Louth school’s £2m sports hall plans set for approval

Illustrated plans for the proposed sports hall.
Illustrated plans for the proposed sports hall.

A £2 million school sports hall in Louth, which aims to tackle under-sized facilities and bring PE standards up to scratch, looks set to be approved.

An application for the new facilities, at King Edward VI Grammar School, will go before East Lindsey District Council’s planning committee next Thursday (November 7).

The school says its current facilities are under-sized, and the new facility, which will be built on the main field, forms part of a seven year plan which includes aims to: retain a full-size football pitch; refurbish the existing activity hall to create a new “Physics and Engineering Centre”; refurbish the science labs; and convert the school’s Crowtree House into sixth-form boarding or another educational use.

Recommending approval, officers say: “The proposed development has been carefully considered to deliver a needed, improved sports facility primarily for the benefit of KEVIGS, but with the potential for substantial additional benefit to the wider community.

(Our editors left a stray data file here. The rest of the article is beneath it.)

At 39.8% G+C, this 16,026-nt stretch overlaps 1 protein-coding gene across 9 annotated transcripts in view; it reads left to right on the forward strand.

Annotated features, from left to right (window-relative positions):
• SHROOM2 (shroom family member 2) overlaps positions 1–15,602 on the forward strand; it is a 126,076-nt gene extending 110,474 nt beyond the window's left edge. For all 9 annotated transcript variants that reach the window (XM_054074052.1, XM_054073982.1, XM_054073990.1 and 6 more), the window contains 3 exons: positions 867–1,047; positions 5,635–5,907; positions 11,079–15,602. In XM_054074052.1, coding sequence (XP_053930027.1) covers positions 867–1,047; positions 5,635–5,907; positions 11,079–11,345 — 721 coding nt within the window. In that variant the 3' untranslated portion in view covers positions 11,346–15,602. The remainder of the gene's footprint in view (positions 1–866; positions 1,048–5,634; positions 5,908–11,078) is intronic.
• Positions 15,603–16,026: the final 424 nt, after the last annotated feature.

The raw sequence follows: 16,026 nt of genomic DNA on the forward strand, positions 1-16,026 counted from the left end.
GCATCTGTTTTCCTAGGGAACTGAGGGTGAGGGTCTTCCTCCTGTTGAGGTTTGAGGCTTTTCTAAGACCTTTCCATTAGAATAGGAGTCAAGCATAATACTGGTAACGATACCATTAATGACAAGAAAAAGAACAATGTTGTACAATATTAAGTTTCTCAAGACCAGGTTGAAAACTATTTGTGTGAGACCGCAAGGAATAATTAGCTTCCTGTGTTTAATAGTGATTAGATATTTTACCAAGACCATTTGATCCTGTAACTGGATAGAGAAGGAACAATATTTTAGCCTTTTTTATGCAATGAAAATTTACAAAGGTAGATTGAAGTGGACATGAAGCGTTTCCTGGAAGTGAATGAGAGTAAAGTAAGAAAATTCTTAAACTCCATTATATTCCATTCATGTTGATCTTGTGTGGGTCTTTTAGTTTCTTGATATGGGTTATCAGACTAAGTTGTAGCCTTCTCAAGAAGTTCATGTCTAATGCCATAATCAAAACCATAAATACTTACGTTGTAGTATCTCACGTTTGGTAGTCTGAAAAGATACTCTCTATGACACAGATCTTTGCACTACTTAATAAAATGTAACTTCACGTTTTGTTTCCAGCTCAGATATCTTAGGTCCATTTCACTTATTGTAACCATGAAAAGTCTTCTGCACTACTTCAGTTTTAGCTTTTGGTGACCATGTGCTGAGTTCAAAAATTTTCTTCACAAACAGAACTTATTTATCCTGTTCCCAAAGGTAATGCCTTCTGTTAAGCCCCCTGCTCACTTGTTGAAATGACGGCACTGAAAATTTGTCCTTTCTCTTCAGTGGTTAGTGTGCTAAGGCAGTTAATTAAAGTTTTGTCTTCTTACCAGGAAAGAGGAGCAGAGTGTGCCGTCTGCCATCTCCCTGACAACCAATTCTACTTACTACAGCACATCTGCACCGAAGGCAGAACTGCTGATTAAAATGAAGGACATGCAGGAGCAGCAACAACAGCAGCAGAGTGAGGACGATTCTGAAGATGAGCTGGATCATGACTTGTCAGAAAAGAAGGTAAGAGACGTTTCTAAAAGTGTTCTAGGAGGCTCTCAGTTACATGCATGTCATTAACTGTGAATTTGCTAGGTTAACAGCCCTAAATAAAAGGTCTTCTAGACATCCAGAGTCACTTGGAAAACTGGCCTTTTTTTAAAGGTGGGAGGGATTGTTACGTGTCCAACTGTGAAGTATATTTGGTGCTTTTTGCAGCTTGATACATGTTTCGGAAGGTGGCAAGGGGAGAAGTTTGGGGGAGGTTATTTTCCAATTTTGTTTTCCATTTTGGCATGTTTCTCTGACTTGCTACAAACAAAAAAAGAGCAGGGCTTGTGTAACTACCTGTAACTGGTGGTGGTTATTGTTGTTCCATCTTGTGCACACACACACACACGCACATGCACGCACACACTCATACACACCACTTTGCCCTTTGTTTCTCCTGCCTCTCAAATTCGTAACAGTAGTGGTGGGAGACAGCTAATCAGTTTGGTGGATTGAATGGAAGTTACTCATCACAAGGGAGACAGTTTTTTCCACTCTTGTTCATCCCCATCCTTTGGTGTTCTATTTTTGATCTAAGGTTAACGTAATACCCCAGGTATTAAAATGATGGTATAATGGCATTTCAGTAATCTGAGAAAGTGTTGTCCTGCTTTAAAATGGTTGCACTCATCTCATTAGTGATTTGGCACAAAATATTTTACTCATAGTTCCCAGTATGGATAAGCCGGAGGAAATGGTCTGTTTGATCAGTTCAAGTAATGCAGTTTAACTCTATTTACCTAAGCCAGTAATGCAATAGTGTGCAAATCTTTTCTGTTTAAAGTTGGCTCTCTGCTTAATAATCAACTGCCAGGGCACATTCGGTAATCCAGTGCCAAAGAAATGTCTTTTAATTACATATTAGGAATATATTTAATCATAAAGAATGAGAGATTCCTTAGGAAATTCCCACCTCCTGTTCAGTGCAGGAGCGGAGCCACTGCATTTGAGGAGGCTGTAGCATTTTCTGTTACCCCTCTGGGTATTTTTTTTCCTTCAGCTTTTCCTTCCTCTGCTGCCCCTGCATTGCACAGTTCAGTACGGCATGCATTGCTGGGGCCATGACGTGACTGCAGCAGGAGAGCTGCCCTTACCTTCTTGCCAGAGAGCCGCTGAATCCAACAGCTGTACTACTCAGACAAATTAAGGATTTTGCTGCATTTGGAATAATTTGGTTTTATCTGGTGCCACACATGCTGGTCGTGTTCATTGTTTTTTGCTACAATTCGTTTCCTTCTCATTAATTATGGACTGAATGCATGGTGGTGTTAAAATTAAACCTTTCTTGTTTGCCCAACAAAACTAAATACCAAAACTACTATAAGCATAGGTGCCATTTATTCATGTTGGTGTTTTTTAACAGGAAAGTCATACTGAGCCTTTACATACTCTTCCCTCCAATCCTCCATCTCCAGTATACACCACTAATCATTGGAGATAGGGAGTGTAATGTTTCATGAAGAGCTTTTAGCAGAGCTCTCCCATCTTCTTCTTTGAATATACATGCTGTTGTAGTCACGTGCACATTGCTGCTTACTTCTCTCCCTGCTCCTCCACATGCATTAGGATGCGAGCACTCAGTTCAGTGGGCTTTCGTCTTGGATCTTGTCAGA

“The proposed building would be of contemporary design, but is considered to make a positive contribution to the grouping of buildings at the school, being appropriate to its context without causing any undue harm to designated heritage assets.”

Plans were submitted in April, but were later withdrawn and have been resubmitted with changes.

At the time of the original application, reports said the school’s existing facilities were built when the school had 580 pupils – it now has 900, rising to 1,000 by 2021/22.

It lamented a waterlogged main field in winter and pupils having to change in classrooms.

Documents to the council on behalf of the applicant say: “In view of the existing sub-standard sports facilities at the school there is a clear need for this new sports hall.”

Several objections have been received to the re-submitted plans, which consider the building “to be a monstrosity” and raise concerns over noise and the impact on views.

One resident said: “The siting is terrible being right next to the boundary with Horncastle Road.

“It will completely ruin the view towards St James’ Church and the Conservation area - the siting is totally unsympathetic in this regard.”